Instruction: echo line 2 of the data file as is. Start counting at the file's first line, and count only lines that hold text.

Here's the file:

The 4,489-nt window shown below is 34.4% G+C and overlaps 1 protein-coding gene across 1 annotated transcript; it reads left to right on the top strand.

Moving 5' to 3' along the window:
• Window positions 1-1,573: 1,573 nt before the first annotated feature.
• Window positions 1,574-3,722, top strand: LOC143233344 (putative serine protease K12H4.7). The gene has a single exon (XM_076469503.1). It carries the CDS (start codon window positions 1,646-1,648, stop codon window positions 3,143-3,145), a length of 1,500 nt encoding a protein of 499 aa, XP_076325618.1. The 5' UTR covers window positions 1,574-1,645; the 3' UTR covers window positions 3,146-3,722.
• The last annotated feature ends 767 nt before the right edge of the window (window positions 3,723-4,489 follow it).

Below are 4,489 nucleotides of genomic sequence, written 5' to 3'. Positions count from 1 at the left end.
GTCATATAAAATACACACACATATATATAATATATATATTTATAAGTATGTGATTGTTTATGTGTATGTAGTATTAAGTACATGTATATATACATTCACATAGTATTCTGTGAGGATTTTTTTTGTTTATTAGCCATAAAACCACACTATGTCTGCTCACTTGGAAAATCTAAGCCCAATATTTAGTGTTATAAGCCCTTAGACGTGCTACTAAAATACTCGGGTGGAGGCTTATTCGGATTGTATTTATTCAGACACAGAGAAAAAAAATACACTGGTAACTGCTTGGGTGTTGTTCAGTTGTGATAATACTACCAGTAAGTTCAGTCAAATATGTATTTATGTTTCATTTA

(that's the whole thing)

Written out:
Moving 5' to 3' along the window: